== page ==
Featured image of post Valetudo on a Dreametech Vacuum

Valetudo on a Dreametech Vacuum

For a while I’ve been using a trio of Eufy 30C Robovacuums to clean my house. And they worked….fine. They were your standard bump-and-turn variety of vacuum robot, meaning no floor mapping/LIDAR or other advanced features. And like I said, they worked fine. Until they didn’t. I’ve already had to replace one under warranty and I had another die about 6 months after the warranty ended. I thought about replacing it with another Eufy but given that I’ve gone through two in less than two years I wasn’t keen to drop another $200+ without exploring the alternatives.

I had been curious about Valetudo for a while. It’s open source software that, in short, removes the cloud from your robot vacuum. Meaning it’s entirely locally controlled. Think of it as Tasmota for robot vacuums. However, Valetudo only works on robots in the Xiaomi ecosystem. Roborock used to be the go-to, but they’ve apparently patched things in such a way that it’s not easy to root anymore. They still make great vacuums, so I almost went with them, but instead I started looking at DreameTech.


DreameTech uses the same underlying tech as Xiaomi/Roborock. They make a number of robot vacuums. The specific ones I have/looked at were the Dreametech D9 and Z10 Pro. There also is the L10 Pro but I did not get that one. The main difference as best I can tell between the L10 and D9 is that there’s more memory, greater suction, and longer run time. To me that was not worth the extra $200.

Overall the Dreametech vacuums are leagues better than Eufy. For starters, the LIDAR mapping works great. I’m able to control which rooms the vacuum cleans and I know it will clean the whole room instead of hoping that every spot gets covered with many random passes. I also can add “no go zones” where I don’t want the robot to go. For example there’s tassles on the carpet or an area where I know the robot will get stuck. Also as a result of the mapping, the Dreametech vacuums are also a lot more efficient. The Eufy vacs used to run for ~1 hour. The Dreametechs run for closer to 40 minutes.


The D9 is a great, basic vacuum. It comes with LIDAR for room mapping, which works really well as discussed above. It’s really a no-frills vacuum that you can get for ~$250 on Amazon. It does come with a mop attachment but…it’s pretty lackluster. Basically it just drags a wet cloth around your floor. It can do an OK job but it won’t work any miracles. My biggest knock on it is that it sometimes gets twitchy with Valetudo and loses the map data or drops the wifi connection. But I think for the price, it’s great.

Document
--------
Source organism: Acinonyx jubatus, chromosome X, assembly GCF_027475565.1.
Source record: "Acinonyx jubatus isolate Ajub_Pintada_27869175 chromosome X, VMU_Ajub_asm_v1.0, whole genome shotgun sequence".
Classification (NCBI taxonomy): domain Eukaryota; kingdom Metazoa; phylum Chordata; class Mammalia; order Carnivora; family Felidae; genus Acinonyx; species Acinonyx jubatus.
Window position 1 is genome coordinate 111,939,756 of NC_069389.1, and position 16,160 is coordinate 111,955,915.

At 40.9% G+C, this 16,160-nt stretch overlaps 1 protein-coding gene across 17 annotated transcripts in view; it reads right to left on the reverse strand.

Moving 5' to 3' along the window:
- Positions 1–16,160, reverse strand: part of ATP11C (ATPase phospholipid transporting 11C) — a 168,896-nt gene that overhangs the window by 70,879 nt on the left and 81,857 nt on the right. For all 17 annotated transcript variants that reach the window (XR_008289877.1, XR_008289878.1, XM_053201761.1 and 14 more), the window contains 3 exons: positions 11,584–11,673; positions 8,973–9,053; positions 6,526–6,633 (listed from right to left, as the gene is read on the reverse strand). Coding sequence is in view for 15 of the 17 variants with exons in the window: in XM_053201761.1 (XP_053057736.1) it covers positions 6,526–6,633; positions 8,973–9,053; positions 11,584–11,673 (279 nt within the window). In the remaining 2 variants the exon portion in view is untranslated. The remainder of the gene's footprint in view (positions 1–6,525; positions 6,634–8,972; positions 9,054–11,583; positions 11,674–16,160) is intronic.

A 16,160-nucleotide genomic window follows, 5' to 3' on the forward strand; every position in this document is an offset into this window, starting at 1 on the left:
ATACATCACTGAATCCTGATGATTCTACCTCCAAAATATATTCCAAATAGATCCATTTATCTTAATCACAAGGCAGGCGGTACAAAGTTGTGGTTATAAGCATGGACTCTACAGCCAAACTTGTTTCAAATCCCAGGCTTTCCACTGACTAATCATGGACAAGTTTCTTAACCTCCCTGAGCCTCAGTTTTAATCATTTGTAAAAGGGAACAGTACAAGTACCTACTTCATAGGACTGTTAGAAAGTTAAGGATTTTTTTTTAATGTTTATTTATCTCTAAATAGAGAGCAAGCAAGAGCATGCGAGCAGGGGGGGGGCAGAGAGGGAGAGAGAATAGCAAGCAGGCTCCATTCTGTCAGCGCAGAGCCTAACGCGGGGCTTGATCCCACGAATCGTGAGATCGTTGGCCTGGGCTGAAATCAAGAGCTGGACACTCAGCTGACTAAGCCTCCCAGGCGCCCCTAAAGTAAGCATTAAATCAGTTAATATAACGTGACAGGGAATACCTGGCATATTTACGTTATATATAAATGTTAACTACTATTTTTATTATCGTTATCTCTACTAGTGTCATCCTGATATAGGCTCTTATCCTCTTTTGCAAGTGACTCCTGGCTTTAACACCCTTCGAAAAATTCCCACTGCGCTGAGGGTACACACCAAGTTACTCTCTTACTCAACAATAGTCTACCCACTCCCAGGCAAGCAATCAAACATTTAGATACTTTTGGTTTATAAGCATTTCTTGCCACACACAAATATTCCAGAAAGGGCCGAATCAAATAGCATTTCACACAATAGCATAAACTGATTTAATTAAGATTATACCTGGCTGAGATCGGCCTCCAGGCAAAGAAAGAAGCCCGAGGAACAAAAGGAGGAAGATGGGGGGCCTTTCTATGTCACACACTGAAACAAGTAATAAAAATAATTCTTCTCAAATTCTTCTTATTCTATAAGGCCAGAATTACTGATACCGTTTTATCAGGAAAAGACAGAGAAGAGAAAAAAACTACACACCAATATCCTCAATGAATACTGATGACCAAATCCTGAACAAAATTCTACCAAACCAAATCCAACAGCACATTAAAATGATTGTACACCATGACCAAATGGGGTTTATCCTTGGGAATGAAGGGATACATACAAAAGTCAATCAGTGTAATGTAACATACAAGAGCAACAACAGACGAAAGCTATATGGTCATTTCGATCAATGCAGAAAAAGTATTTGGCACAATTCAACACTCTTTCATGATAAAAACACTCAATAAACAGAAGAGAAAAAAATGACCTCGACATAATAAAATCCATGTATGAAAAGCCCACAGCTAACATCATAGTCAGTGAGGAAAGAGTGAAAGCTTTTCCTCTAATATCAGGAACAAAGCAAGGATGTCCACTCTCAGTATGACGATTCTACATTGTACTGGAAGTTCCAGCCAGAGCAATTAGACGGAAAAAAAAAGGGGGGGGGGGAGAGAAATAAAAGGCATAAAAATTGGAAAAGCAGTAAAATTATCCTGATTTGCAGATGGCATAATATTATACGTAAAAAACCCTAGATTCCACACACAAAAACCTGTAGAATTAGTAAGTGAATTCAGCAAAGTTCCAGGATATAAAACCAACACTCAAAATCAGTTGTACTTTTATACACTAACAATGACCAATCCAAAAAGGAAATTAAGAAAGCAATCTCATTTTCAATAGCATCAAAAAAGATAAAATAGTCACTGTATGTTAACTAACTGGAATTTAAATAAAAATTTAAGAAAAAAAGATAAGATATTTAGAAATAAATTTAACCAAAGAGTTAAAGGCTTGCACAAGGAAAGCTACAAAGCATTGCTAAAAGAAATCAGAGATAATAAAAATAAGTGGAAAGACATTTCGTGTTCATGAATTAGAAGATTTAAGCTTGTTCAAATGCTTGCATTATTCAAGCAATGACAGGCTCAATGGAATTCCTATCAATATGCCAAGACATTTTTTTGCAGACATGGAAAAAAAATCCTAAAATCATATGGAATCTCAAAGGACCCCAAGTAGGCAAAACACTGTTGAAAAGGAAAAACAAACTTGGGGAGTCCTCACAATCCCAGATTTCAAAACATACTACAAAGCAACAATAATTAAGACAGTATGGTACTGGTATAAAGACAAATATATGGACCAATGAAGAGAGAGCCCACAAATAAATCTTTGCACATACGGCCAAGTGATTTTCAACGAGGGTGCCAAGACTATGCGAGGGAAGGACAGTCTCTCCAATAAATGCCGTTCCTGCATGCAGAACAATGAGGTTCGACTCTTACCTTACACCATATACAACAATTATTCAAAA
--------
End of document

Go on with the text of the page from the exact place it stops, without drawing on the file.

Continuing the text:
The Z10 is basically the same robot as the D9 with a few more bells and whistles. The biggest extra features are the self-emptying bin and the object avoidance. Honestly not sure that was worth the premium but… #forscience. Both features are nice to have (and the self-emptying part does save me some time) but neither are revolutionary game changers.


Installing Valetudo on the Dreametech vacuums is both simple and tricky. The first thing to know is that the most commonly used method to root the Dreametech vacuums was patched in September 2021. However, from my experience no robot has yet shipped with the newer firmware. For example, my Z10 Pro was produced in December 2021 and I had no issues rooting it. This may change in the coming months so be aware. Newer root methods may be available, open up a ticket with the Dustbuilder dev here.

Oh, that’s one important thing to understand here: Valetudo is the software you use to control the robot. To root the robot, you use Dustbuilder. It took me a combination of the Valetudo instructions here and the Dustbuilder FAQ here to figure the whole process out. Below are some of my tips/experiences to help along the way.

Also keep in mind you will need a UART adapter to flash the robot. They’re pretty cheap on Amazon. And also you’ll need a wifi device later, preferably one that also runs Linux. I used a Pi for the job.

EDIT 7/15/2022: Valetudo has revised and vastly improved the rooting instructions here. I’ll keep the below for posterity sake, but at this point I believe you can simply follow the Valetudo guide and not mine. Most notably, the introduction of the HTTP-Bridge helper avoids a lot of the pains I had.